The right diet can make children less prone to asthma


Monday 7th June, 2010

Eating fatty foods such as burgers three times a week can increase the risk of children developing asthma and wheezing, according to scientists.

However, a diet rich in fruit, vegetables and fish (known as a Mediterranean diet) can lower the risk. The findings come after researchers in Germany, Spain and London studied data collected from 20 countries between 1995 and 2005 of 50,000 children between the ages of 8-12 years-old.

Parents were questioned on their child’s eating habits and diet and if a diagnosis of asthma had ever been given. Nearly 30,000 children were given skin-prick tests to determine if their diet triggered common allergies.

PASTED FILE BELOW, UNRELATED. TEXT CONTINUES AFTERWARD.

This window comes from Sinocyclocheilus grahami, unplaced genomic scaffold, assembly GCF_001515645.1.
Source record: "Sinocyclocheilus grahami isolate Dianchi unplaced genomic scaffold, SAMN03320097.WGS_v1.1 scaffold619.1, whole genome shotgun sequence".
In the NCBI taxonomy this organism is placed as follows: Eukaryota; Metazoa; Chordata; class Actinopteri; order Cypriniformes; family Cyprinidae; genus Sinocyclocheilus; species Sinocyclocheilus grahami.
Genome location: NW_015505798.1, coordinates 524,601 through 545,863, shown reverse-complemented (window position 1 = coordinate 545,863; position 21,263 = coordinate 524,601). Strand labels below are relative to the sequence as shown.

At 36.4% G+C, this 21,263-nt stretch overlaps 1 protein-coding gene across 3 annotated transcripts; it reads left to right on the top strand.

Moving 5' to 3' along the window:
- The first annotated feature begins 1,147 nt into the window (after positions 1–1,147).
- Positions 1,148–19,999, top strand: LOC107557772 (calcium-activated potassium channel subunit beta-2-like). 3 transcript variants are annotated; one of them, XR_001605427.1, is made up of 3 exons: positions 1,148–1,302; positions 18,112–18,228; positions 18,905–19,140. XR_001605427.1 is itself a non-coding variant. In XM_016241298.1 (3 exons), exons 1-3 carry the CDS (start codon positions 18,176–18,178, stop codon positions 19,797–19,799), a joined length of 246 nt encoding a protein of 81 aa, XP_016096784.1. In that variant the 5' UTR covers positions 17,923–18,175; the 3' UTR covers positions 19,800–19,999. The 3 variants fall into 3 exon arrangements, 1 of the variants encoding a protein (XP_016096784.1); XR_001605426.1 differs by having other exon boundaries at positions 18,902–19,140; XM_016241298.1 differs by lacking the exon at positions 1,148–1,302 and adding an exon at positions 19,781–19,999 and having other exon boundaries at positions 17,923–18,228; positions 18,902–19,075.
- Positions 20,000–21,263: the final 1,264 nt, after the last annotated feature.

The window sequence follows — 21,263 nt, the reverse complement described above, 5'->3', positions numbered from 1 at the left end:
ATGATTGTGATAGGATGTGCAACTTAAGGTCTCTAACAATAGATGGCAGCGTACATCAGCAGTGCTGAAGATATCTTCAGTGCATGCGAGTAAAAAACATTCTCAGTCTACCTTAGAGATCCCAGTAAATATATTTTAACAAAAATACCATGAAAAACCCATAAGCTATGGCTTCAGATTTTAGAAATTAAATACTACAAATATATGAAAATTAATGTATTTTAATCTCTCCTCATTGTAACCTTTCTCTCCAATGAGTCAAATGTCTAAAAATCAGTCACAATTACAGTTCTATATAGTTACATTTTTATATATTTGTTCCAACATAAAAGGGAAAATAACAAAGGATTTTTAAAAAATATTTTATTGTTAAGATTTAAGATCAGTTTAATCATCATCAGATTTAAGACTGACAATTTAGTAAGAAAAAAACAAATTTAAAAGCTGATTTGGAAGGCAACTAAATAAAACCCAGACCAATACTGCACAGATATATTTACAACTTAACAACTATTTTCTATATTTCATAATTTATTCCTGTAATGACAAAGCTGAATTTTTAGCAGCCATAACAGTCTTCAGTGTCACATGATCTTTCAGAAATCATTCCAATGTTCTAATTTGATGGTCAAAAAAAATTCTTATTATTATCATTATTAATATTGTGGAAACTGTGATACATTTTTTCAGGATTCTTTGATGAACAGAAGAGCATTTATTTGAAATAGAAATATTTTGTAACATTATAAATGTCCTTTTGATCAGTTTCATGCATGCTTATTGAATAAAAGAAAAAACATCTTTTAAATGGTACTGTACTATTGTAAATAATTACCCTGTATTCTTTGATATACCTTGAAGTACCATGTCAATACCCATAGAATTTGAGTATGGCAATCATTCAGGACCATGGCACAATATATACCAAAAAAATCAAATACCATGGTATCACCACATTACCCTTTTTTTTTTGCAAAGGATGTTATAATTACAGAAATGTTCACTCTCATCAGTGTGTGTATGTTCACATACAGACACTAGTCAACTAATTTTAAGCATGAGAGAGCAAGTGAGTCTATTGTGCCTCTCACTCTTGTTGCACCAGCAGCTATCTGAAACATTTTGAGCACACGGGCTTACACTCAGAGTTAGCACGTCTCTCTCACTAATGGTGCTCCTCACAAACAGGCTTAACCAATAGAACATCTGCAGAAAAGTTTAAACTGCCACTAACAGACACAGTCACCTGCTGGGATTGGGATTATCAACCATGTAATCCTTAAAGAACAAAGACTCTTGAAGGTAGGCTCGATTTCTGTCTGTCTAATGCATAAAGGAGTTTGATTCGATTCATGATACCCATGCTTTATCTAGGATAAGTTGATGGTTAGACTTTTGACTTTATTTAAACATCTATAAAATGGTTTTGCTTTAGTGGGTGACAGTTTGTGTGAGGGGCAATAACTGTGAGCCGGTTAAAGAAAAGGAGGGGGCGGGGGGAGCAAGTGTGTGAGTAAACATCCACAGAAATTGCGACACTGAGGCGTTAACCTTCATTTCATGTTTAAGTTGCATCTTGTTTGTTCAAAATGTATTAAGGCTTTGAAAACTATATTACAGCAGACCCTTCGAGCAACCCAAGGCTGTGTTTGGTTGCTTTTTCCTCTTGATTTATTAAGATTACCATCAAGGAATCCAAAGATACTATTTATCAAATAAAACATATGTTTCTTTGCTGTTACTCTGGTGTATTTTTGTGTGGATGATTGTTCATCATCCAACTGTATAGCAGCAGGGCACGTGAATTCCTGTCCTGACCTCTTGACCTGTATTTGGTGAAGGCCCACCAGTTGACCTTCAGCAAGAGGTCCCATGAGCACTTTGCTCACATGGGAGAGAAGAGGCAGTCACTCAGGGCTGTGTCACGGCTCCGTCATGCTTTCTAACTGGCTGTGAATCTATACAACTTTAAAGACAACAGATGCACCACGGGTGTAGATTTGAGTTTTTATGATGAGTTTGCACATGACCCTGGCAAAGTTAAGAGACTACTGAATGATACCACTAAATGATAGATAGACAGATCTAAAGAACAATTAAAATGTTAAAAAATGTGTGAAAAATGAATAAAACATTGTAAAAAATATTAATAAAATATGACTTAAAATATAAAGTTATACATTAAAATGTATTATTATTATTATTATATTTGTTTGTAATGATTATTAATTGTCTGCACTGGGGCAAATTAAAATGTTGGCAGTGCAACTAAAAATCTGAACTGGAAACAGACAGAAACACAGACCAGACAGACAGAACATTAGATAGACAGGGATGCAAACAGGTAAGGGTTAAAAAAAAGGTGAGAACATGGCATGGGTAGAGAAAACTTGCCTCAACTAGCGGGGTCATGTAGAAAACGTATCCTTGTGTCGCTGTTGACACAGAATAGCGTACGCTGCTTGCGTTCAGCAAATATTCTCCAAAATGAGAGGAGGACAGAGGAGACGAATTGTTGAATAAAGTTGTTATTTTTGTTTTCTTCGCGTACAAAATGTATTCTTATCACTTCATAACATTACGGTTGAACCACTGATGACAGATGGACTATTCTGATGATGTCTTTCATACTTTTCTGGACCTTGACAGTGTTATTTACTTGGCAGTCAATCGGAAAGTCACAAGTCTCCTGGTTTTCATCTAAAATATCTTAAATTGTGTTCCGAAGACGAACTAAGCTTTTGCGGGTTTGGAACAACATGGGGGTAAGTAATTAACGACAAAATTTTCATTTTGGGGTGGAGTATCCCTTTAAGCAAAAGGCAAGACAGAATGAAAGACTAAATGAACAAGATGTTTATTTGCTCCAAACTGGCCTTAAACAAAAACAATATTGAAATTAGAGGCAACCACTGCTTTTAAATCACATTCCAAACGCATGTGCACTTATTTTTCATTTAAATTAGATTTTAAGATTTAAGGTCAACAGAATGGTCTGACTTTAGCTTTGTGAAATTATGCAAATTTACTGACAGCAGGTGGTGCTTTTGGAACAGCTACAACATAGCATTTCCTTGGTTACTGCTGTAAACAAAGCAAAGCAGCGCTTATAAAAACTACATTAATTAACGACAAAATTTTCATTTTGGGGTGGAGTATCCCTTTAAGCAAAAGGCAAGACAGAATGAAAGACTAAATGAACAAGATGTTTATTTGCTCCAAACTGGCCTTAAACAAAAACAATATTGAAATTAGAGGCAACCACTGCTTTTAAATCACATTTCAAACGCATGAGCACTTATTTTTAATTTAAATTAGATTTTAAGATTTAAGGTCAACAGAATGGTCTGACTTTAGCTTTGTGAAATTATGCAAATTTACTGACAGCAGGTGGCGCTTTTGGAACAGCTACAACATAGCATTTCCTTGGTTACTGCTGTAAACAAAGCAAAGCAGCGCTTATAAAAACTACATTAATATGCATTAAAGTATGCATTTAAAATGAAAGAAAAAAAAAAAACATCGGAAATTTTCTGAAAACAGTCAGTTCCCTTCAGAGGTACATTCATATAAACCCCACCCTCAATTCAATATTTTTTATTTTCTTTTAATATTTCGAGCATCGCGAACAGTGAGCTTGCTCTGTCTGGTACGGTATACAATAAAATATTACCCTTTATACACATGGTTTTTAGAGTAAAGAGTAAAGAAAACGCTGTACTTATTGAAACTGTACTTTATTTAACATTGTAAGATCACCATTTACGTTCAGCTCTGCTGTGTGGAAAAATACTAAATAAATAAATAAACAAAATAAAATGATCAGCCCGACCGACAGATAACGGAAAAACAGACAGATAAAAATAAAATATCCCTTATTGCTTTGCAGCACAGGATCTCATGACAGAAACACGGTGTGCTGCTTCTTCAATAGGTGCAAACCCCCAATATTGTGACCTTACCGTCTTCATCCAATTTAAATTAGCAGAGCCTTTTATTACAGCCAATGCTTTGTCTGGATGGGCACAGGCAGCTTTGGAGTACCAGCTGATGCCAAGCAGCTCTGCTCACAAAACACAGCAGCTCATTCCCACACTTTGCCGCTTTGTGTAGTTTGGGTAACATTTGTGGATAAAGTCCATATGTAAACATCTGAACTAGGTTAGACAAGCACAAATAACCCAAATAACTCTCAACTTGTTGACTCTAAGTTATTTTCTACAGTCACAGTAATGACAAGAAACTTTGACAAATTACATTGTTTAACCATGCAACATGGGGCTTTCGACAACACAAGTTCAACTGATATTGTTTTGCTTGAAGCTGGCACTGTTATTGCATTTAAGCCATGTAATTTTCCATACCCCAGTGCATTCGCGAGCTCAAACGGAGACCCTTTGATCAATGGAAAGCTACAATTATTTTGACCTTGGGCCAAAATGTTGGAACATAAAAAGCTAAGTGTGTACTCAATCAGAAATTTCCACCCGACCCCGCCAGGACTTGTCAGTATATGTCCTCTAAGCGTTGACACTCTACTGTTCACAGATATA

Results from the study revealed there was no increase in risk of allergies to grass and tree pollen however there was an effect on asthma and wheezing problems. Those children fed a Mediterranean diet had a lower risk of developing breathing disorders over their lifetime.

Writing in the medical journal Thorax, authors said:

“Fruit and vegetables contain antioxidants and other biologically active factors which may contribute to the favourable effect of fruit consumption in asthma.

“In particular, foods rich in vitamin C have been reported to relate to better lung function and fewer asthma symptoms.”

Carotenoids, which are found in carrots and sweet potatoes, were also found to have a positive effect on lung function.

Share


Share

Find a local practitioner
Search Therapist


Do not copy from this page - plagiarism will be detected by Copyscape. If you want to use our content click here for syndication criteria